Despite its wide availability in foods, calcium is one of the few nutrient deficiencies we regularly see in the United States. This also makes it one of the most commonly supplemented minerals in both food and pill form.
And while many of us struggle to get enough calcium in our diets, it’s very common to be overloaded with phosphorus. That’s because these two minerals have an interesting inverse relationship: too much of one can deplete the other.
This means that when our delicate balance of calcium and phosphorus is derailed, it throws off a host of biological pathways.
Now phosphorus isn’t all bad. In fact, it’s a key mineral for maintaining strong bones. Luckily, phosphorus is found in abundance in many healthy foods. But there are some sources of phosphorus that you’ll want to avoid (more on that later).
So in this article, we’ll explore:
- The important role these nutrients have in bone health
- The complex system that maintains their homeostasis
- The inverse relationship that makes things even more complicated
- How to avoid phosphorus overload
Healthy bones start here
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What Is Phosphorus, And What Does It Do For Bones?
Phosphorus is one of the most abundant minerals in your body, acting as an essential structural component of cell membranes and nucleic acids, as well as many other biological processes such as energy production, cell-signaling, acid-base homeostasis, and bone mineralization .
In your bones, phosphorus works with calcium to create rigidity in the form of molecules known as hydroxyapatite crystals. Hydroxyapatite crystals strengthen the mechanical resistance of your bones, which is essential to maintaining bone health.
How Do Calcium and Phosphorus Work Together?
Calcium and Phosphorus Homeostasis
Your body is always working towards a state of homeostasis, also known as balance or equilibrium.
Calcium and phosphorus have a highly interrelated relationship, with the delicate balance of each mineral being tightly regulated by several systems in your body. Keeping these two minerals in balance is crucial for cellular signaling, DNA structure, bone mineralization, muscle contraction, blood clotting, and neuronal excitation and involves several different organ systems and hormones .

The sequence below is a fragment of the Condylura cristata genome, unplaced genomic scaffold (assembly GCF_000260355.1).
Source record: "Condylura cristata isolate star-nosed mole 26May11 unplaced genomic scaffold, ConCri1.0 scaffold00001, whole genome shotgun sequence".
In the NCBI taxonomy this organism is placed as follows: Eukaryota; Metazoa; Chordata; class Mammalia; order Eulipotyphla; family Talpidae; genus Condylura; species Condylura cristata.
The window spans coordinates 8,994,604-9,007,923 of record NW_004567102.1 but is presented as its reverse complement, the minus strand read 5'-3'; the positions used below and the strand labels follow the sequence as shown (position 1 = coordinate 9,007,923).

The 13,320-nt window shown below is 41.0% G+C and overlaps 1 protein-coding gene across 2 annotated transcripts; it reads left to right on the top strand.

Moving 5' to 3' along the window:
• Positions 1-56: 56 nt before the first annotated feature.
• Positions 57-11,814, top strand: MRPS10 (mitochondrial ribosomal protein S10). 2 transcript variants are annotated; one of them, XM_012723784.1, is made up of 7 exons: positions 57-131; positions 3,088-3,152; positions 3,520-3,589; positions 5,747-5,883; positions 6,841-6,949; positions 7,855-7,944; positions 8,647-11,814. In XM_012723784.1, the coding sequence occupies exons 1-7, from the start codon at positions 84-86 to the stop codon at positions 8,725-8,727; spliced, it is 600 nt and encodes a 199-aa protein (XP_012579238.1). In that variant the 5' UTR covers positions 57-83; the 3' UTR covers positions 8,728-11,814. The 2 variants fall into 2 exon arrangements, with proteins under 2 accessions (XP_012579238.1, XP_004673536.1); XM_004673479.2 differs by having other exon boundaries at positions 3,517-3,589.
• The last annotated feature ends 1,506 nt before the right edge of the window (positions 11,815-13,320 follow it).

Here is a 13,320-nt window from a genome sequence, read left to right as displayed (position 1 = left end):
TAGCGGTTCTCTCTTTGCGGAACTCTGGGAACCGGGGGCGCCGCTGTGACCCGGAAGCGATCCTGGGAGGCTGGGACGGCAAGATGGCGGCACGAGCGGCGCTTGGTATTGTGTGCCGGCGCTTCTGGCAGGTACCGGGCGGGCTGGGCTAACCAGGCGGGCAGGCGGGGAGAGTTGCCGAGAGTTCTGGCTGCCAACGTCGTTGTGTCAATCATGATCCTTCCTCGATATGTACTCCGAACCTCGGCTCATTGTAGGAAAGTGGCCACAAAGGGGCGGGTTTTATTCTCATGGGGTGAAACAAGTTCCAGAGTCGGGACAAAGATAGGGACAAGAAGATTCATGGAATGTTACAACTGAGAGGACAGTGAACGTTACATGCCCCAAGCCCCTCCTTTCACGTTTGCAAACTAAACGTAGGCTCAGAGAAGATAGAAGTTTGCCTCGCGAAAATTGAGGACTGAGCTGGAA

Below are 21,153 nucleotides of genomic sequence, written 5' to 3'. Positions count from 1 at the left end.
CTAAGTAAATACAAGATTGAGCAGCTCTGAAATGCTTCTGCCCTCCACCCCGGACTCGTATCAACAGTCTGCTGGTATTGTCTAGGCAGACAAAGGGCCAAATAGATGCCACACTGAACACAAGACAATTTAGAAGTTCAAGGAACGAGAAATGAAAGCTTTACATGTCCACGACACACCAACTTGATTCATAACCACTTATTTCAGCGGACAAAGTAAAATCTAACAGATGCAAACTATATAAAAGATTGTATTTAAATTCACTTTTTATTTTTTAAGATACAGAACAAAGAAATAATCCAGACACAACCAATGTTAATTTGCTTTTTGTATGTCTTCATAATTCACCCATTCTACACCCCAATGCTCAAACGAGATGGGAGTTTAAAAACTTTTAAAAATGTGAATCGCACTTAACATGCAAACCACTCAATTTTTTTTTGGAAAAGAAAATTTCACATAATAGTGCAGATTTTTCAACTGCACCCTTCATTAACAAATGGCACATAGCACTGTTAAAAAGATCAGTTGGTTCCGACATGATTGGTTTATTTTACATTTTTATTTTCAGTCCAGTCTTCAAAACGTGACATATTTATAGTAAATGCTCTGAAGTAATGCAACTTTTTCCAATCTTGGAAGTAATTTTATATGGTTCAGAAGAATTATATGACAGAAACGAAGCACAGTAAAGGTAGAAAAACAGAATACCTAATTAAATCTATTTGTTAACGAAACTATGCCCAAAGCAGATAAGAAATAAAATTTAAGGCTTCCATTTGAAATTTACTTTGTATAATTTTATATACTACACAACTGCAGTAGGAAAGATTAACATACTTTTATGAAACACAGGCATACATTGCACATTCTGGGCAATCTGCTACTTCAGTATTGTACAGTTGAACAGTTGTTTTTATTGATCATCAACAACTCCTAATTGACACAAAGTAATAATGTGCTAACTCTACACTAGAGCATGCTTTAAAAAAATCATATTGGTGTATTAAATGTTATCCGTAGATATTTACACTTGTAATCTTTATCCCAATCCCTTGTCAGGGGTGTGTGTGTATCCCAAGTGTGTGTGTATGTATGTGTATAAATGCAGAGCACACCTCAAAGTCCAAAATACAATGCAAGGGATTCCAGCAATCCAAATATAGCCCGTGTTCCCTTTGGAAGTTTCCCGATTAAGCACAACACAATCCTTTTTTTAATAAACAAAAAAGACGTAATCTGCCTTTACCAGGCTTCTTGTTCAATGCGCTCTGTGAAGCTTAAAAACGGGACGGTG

The hormones involved in the homeostasis of calcium and phosphorus include vitamin D, parathyroid hormone (PTH), calcitonin, and fibroblast growth factor (FGF23). These hormones work in concert with each other to exert their balancing effects on your intestines, kidneys, and bones.
Should any of these organ systems or hormones become imbalanced, it can shift calcium and phosphorus homeostasis and directly impact your bone health .
Here is a brief review of the role each hormone plays:
Parathyroid hormone (PTH) –Your parathyroid hormone plays an important role in the balance of both calcium and phosphorus. When your serum calcium levels are low, it stimulates the release of calcium from your bones, inhibits the loss of calcium in your urine (via the kidneys), and indirectly increases your intestinal absorption of calcium in your intestines.
PTH can also stimulate your kidneys to remove phosphate from the blood when levels are too high (or, in some cases, when there is dysfunction in the parathyroid gland). It also stimulates the release of phosphorus from your bones when serum levels are low.
Fibroblast growth factor (FGF23) – This hormone is secreted by your bone cells (osteocytes and osteoblasts) in response to increased levels of phosphorus. FGF23 targets your parathyroid to decrease the secretion of PTH and targets the kidney to increase urinary phosphorus excretion .
Vitamin D – Vitamin D is another hormone that plays a role in both calcium and phosphorus balance. In your intestine, it stimulates both calcium and phosphorus absorption to increase your serum levels of these minerals. Working with PTH, vitamin D stimulates the reabsorption of calcium and phosphorus from your kidneys (reducing the loss in your urine).
Furthermore, since the growth of your bones depends on vitamin D, this hormone also plays a role in shuttling calcium out of your blood and back into your bones for mineralization .
Calcitonin – Calcitonin is a hormone produced by your thyroid gland that primarily functions to maintain the balance of calcium in your body when your blood calcium is too high. It does this by inhibiting the breakdown of bone (the activity of osteoclasts) and decreasing the amount of calcium that your kidneys can absorb .
While calcium and phosphorus can be found throughout your body, the place where homeostasis takes place is in your blood. Therefore, because your bones store most of these minerals, they serve as a reservoir for calcium and phosphorus when your blood levels get too low.